Breast cancer research: where we are and where we should go
- Edison T Liu1
© Current Science Ltd 2000
Received: 19 November 1999
Accepted: 19 November 1999
Published: 1 April 2000
Every new year, a common ritual is to reflect on the past year and resolve to improve, in increments, one's life for the next. With the new millennium upon us, the introspection and the projections take on a grander scale. Certainly, the span of a thousand years dwarfs the lifetime of any individual. Therefore, the thoughts and the hopes are for a community, and not the individual. Furthermore, the millennial resolutions we make are about achieving dreams beyond the boundaries of current reality. In breast cancer research, given the progress in the field, it is an appropriate time for us to take stock of our past accomplishments, and to make projections on where we would like to be. Then, with these plans in hand, we may plan the first steps on a journey that will encompass the next 30 generations.
History in brief
We have come a very long way in breast cancer treatment and care. Our history will tell us, however, that these advances have only come in the past 30-40 years of a 1000-year retrospective. The first advance in breast cancer treatment was the work of William Halsted, whose radical mastectomy provided relief from locally advanced disease. It is safe to say that very little organized research was done in breast cancer aetiology or treatment from the turn of the century to the 1960s. In the 1970s, when clinical trial methodologies were formalized and implemented, the major clinical advances took place: the equivalence of the breast sparing surgeries to radical procedures; and the demonstration that adjuvant chemotherapy can significantly alter survival outcome. These treatment advances also challenged the scientific principle that breast cancer metastasizes primarily through the lymph nodes, which dominated the field for over 60 years. In its place, the primacy of hematogenous spread was acknowledged. The sole molecular triumph from this period was the development of the estrogen receptor as a diagnostic and prognostic factor, as well as the target for chemically based interventions (diethylstilbestrol and tamoxifen).
From the 1960s to the early 1980s a parallel path of discovery based on molecular biology and cloning provided the first molecular fundamentals in breast cancer. Although these findings were important in building an understanding of the cell biology of experimental systems, they were of little clinical consequence. The impact advances in breast cancer research were still from the clinical sector, and represented significant but incremental improvements in surgery and adjuvant chemotherapy. Definitive breast cancer surgery was progressively reduced in scope, and the introduction of new potent agents such as doxorubicin and taxol, supportive agents such as granulocyte colony-stimulating factor, and effective antiemetics allowed the full application of dose intensity in the adjuvant setting.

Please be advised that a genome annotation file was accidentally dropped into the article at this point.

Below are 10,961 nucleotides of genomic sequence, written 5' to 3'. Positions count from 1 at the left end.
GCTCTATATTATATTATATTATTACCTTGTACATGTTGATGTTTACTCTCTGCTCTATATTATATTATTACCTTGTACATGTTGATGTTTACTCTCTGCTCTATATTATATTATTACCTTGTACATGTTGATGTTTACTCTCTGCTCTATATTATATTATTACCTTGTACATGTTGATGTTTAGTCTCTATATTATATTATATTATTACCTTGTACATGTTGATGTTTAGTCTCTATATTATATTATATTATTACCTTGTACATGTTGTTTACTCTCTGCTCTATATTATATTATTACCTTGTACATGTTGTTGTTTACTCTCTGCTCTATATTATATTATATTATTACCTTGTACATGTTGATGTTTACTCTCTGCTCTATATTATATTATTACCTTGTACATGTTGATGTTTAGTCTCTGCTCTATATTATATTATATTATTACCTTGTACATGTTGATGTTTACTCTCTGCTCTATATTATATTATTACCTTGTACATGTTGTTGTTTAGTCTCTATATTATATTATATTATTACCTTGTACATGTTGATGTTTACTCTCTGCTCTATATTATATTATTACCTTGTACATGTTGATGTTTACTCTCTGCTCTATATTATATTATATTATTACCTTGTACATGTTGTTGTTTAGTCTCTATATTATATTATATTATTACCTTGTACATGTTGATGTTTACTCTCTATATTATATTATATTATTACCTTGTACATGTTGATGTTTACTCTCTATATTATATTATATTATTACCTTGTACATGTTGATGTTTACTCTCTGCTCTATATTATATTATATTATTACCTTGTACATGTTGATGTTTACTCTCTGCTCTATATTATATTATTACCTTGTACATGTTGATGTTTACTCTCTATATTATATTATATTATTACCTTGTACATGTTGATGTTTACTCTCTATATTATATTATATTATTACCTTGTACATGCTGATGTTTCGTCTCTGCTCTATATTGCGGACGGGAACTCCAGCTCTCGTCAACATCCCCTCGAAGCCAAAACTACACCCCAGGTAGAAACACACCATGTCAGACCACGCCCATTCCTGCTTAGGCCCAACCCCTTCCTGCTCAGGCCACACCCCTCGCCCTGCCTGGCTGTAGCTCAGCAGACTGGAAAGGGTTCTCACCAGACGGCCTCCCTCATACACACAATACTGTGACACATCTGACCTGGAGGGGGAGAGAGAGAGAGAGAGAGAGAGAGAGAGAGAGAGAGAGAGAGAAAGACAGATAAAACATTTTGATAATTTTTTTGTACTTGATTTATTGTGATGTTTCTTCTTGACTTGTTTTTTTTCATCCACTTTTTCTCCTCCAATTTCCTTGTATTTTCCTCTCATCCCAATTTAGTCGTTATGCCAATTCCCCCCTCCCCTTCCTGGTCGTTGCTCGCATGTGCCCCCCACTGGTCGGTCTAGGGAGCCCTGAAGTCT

In the 1980s and through the 1990s, the advent of polymerase chain reaction, advances in molecular cloning, and transgenic manipulations of the mouse allowed a linkage between molecular biology and clinical breast cancer care. For the first time, scientists were able to analyze microscopic amounts of archival tissues, thus permitting the association of molecular mutations with clinical outcome. This was a major advance because breast lesions were small and getting smaller with better early detection. It was also during this period that several fundamentally important molecular discoveries were made with impact on clinical breast cancer. First, the discovery that human epidermal growth factor receptor-2 (HER-2) was amplified and overexpressed in 20-30% of primary breast cancers and can induce mammary carcinomas in transgenic mice led to its subsequent use as a predictive marker of chemotherapeutic selection, and as a target for an effective antibody-based therapy (Herceptin ®; Genentech Inc, San Francisco, California, USA). Second, the identification of BRCA1 and shortly thereafter of BRCA2 as the major cancer susceptibility genes in human breast cancers was of practical and conceptual importance. Practically, a test was derived that can determine predilection to breast and ovarian cancers. Conceptually, that both susceptibility genes appear to be primarily involved in DNA repair suggested that breast cancers emerge from faulty DNA repair rather than from direct imbalances between growth and death.